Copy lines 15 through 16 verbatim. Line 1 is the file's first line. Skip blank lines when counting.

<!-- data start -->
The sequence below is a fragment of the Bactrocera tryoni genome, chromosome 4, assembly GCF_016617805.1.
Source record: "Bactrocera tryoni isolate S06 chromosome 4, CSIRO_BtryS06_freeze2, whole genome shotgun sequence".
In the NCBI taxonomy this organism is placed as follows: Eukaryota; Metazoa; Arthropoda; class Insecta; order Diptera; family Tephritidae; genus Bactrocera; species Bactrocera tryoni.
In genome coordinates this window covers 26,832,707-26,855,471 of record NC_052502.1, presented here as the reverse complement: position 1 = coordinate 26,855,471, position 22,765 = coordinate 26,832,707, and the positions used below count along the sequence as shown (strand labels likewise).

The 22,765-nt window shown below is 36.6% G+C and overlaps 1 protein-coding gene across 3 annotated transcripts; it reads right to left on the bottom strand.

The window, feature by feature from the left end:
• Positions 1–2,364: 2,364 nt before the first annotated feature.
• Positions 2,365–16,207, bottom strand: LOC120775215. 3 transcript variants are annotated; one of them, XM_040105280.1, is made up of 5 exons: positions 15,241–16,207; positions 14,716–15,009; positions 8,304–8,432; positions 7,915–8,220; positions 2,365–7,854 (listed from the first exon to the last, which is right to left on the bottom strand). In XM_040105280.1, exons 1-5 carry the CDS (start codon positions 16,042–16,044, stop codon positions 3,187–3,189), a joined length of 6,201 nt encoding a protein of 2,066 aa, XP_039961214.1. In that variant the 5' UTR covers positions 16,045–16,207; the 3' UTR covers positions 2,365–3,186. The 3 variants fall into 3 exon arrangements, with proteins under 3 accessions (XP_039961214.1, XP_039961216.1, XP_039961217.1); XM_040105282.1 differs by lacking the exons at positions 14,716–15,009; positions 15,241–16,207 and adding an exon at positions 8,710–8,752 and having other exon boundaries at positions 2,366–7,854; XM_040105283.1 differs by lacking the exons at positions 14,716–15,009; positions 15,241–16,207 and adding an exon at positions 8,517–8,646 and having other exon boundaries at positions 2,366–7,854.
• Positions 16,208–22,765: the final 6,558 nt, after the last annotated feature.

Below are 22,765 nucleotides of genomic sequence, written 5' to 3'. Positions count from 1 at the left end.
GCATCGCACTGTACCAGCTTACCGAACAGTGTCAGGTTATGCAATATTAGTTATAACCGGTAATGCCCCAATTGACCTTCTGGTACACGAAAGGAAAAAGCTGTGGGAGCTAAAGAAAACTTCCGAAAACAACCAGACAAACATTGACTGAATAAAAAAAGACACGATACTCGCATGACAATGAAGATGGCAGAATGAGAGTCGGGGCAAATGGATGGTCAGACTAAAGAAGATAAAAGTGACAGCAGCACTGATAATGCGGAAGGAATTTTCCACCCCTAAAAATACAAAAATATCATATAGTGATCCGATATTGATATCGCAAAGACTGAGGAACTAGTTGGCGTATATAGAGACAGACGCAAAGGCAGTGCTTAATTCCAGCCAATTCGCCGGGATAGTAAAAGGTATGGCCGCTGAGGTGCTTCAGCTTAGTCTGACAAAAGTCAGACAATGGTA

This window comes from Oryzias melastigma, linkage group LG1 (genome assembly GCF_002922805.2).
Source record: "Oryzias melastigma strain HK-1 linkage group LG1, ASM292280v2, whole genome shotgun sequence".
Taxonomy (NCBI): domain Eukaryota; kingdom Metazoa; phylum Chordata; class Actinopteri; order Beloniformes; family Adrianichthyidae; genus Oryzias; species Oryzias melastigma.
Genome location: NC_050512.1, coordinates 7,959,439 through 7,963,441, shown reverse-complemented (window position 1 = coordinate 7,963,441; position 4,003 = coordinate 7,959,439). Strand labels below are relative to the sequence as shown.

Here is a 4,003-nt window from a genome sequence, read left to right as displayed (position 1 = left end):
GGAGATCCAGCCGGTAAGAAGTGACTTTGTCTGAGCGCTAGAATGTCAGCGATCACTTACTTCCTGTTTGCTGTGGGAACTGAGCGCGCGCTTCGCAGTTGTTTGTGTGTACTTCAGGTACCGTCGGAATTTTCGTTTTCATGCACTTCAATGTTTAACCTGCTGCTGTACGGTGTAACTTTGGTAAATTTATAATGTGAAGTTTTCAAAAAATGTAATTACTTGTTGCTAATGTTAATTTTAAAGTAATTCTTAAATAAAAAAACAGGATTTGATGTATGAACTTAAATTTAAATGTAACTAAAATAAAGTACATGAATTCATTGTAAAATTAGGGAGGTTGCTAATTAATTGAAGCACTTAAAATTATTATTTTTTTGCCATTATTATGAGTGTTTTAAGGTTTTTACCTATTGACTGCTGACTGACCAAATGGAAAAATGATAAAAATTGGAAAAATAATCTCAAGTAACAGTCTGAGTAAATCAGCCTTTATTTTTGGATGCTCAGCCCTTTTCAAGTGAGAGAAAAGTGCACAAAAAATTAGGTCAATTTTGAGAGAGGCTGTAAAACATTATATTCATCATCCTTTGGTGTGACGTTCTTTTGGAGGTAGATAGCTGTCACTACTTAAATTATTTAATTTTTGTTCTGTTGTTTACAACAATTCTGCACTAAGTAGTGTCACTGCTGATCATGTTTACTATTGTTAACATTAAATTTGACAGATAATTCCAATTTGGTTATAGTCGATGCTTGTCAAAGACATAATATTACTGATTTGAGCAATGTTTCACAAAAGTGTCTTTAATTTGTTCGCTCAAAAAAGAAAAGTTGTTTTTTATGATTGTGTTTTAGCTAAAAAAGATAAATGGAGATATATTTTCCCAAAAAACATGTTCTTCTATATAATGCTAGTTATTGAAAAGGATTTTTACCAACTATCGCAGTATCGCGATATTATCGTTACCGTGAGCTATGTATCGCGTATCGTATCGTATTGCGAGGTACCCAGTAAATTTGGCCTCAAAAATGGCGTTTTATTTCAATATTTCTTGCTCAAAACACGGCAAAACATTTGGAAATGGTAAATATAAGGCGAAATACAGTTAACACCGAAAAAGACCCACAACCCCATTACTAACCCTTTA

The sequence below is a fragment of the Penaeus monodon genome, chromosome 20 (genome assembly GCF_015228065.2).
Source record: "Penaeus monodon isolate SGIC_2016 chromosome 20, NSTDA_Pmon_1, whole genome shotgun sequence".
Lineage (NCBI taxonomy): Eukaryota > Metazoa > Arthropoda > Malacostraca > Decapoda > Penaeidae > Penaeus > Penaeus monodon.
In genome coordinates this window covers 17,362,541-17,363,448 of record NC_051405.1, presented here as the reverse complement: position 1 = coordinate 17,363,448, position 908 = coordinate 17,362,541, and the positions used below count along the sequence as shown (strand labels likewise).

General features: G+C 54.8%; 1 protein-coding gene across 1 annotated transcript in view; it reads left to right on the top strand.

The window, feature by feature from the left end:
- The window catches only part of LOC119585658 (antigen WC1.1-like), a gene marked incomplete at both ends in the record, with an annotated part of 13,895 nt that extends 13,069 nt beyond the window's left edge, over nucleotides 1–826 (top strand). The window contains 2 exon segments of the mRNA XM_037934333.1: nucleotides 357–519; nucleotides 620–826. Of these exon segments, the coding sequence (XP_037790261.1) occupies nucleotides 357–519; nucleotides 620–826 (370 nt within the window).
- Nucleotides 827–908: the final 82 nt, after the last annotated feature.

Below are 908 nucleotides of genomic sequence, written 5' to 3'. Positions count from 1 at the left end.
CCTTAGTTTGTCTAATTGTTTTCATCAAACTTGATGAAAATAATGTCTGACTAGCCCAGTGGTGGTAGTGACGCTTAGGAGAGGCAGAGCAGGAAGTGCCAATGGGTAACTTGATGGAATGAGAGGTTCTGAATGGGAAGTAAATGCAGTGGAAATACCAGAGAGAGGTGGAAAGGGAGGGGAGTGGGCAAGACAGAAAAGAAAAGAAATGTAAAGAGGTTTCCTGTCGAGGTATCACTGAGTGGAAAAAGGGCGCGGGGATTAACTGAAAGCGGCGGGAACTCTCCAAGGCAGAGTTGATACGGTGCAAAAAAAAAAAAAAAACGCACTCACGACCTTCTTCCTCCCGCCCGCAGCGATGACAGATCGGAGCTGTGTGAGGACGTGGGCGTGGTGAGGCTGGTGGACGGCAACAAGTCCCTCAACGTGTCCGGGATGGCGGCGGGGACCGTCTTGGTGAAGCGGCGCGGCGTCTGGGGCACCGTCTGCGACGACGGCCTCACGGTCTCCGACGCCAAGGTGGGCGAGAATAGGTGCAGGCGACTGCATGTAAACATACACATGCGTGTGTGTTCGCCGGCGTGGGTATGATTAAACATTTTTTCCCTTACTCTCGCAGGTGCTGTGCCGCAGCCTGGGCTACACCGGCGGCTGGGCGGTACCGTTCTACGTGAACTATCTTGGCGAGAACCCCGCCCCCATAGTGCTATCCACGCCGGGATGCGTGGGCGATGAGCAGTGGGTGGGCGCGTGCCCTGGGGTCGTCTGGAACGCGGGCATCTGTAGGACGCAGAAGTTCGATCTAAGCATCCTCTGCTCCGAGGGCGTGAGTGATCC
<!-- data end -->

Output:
Genome location: NC_050512.1, coordinates 7,959,439 through 7,963,441, shown reverse-complemented (window position 1 = coordinate 7,963,441; position 4,003 = coordinate 7,959,439). Strand labels below are relative to the sequence as shown.

Here is a 4,003-nt window from a genome sequence, read left to right as displayed (position 1 = left end):